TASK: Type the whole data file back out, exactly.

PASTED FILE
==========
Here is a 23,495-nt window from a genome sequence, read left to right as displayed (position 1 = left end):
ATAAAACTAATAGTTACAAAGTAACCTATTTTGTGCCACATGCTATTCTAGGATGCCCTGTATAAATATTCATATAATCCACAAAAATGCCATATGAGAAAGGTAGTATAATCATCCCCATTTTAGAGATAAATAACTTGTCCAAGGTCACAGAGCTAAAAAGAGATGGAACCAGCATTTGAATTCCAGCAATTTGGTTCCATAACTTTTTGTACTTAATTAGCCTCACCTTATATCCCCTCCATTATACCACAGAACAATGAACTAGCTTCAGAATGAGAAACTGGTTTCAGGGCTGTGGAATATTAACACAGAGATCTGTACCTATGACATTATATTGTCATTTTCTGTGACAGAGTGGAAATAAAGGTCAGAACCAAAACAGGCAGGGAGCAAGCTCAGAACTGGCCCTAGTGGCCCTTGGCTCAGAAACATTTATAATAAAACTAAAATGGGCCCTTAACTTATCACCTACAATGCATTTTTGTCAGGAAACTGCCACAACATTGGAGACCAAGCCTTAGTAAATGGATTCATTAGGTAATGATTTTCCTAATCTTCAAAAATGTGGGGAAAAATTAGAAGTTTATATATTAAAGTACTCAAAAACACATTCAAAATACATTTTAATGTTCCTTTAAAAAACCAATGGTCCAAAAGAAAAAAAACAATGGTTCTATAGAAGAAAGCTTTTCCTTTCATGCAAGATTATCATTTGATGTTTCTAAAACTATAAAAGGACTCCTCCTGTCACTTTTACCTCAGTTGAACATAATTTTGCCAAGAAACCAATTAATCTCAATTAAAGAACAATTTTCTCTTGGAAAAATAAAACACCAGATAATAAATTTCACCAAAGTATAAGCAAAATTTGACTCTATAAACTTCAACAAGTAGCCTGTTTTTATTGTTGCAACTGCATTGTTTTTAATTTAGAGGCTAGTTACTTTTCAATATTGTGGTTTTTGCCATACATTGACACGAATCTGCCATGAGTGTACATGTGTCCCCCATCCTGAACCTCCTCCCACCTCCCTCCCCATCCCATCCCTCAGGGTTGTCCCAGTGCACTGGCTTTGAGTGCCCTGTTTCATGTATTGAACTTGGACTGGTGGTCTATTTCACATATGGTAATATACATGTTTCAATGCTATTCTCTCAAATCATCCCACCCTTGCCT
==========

Here is a 23,495-nt window from a genome sequence, read left to right as displayed (position 1 = left end):
ATAAAACTAATAGTTACAAAGTAACCTATTTTGTGCCACATGCTATTCTAGGATGCCCTGTATAAATATTCATATAATCCACAAAAATGCCATATGAGAAAGGTAGTATAATCATCCCCATTTTAGAGATAAATAACTTGTCCAAGGTCACAGAGCTAAAAAGAGATGGAACCAGCATTTGAATTCCAGCAATTTGGTTCCATAACTTTTTGTACTTAATTAGCCTCACCTTATATCCCCTCCATTATACCACAGAACAATGAACTAGCTTCAGAATGAGAAACTGGTTTCAGGGCTGTGGAATATTAACACAGAGATCTGTACCTATGACATTATATTGTCATTTTCTGTGACAGAGTGGAAATAAAGGTCAGAACCAAAACAGGCAGGGAGCAAGCTCAGAACTGGCCCTAGTGGCCCTTGGCTCAGAAACATTTATAATAAAACTAAAATGGGCCCTTAACTTATCACCTACAATGCATTTTTGTCAGGAAACTGCCACAACATTGGAGACCAAGCCTTAGTAAATGGATTCATTAGGTAATGATTTTCCTAATCTTCAAAAATGTGGGGAAAAATTAGAAGTTTATATATTAAAGTACTCAAAAACACATTCAAAATACATTTTAATGTTCCTTTAAAAAACCAATGGTCCAAAAGAAAAAAAACAATGGTTCTATAGAAGAAAGCTTTTCCTTTCATGCAAGATTATCATTTGATGTTTCTAAAACTATAAAAGGACTCCTCCTGTCACTTTTACCTCAGTTGAACATAATTTTGCCAAGAAACCAATTAATCTCAATTAAAGAACAATTTTCTCTTGGAAAAATAAAACACCAGATAATAAATTTCACCAAAGTATAAGCAAAATTTGACTCTATAAACTTCAACAAGTAGCCTGTTTTTATTGTTGCAACTGCATTGTTTTTAATTTAGAGGCTAGTTACTTTTCAATATTGTGGTTTTTGCCATACATTGACACGAATCTGCCATGAGTGTACATGTGTCCCCCATCCTGAACCTCCTCCCACCTCCCTCCCCATCCCATCCCTCAGGGTTGTCCCAGTGCACTGGCTTTGAGTGCCCTGTTTCATGTATTGAACTTGGACTGGTGGTCTATTTCACATATGGTAATATACATGTTTCAATGCTATTCTCTCAAATCATCCCACCCTTGCCT